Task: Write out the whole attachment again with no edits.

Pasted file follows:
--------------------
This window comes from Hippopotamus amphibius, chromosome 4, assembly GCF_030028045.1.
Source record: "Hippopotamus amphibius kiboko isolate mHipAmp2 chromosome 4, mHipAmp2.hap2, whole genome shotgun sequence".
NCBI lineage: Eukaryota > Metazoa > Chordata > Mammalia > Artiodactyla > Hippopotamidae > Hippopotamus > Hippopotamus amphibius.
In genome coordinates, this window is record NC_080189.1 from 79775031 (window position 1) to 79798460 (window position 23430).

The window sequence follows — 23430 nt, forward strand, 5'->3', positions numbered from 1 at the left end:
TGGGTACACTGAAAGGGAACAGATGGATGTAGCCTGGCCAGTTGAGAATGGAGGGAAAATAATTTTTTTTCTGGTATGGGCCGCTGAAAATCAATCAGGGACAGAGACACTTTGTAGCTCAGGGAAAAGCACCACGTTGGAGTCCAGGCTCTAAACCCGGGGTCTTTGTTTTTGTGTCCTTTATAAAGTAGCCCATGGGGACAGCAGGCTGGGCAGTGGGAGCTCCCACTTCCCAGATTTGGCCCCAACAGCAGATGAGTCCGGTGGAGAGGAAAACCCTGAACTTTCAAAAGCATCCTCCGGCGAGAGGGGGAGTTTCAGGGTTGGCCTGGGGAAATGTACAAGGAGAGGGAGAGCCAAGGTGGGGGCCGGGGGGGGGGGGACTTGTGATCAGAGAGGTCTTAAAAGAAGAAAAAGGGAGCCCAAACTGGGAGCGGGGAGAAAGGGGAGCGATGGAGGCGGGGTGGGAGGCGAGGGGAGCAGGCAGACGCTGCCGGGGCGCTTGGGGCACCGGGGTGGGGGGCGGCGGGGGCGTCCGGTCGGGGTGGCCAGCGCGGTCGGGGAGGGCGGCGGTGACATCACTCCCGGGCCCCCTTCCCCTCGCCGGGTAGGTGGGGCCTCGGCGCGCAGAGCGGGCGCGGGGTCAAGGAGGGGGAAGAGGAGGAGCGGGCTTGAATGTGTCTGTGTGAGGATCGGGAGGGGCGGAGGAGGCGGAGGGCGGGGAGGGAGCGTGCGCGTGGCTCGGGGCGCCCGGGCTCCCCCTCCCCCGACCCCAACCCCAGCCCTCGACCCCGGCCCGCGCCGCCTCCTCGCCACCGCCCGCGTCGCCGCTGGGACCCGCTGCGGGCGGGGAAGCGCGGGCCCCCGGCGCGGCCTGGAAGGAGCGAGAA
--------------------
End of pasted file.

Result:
This window comes from Hippopotamus amphibius, chromosome 4, assembly GCF_030028045.1.
Source record: "Hippopotamus amphibius kiboko isolate mHipAmp2 chromosome 4, mHipAmp2.hap2, whole genome shotgun sequence".
NCBI lineage: Eukaryota > Metazoa > Chordata > Mammalia > Artiodactyla > Hippopotamidae > Hippopotamus > Hippopotamus amphibius.
In genome coordinates, this window is record NC_080189.1 from 79775031 (window position 1) to 79798460 (window position 23430).

The window sequence follows — 23430 nt, forward strand, 5'->3', positions numbered from 1 at the left end:
TGGGTACACTGAAAGGGAACAGATGGATGTAGCCTGGCCAGTTGAGAATGGAGGGAAAATAATTTTTTTTCTGGTATGGGCCGCTGAAAATCAATCAGGGACAGAGACACTTTGTAGCTCAGGGAAAAGCACCACGTTGGAGTCCAGGCTCTAAACCCGGGGTCTTTGTTTTTGTGTCCTTTATAAAGTAGCCCATGGGGACAGCAGGCTGGGCAGTGGGAGCTCCCACTTCCCAGATTTGGCCCCAACAGCAGATGAGTCCGGTGGAGAGGAAAACCCTGAACTTTCAAAAGCATCCTCCGGCGAGAGGGGGAGTTTCAGGGTTGGCCTGGGGAAATGTACAAGGAGAGGGAGAGCCAAGGTGGGGGCCGGGGGGGGGGGGACTTGTGATCAGAGAGGTCTTAAAAGAAGAAAAAGGGAGCCCAAACTGGGAGCGGGGAGAAAGGGGAGCGATGGAGGCGGGGTGGGAGGCGAGGGGAGCAGGCAGACGCTGCCGGGGCGCTTGGGGCACCGGGGTGGGGGGCGGCGGGGGCGTCCGGTCGGGGTGGCCAGCGCGGTCGGGGAGGGCGGCGGTGACATCACTCCCGGGCCCCCTTCCCCTCGCCGGGTAGGTGGGGCCTCGGCGCGCAGAGCGGGCGCGGGGTCAAGGAGGGGGAAGAGGAGGAGCGGGCTTGAATGTGTCTGTGTGAGGATCGGGAGGGGCGGAGGAGGCGGAGGGCGGGGAGGGAGCGTGCGCGTGGCTCGGGGCGCCCGGGCTCCCCCTCCCCCGACCCCAACCCCAGCCCTCGACCCCGGCCCGCGCCGCCTCCTCGCCACCGCCCGCGTCGCCGCTGGGACCCGCTGCGGGCGGGGAAGCGCGGGCCCCCGGCGCGGCCTGGAAGGAGCGAGAA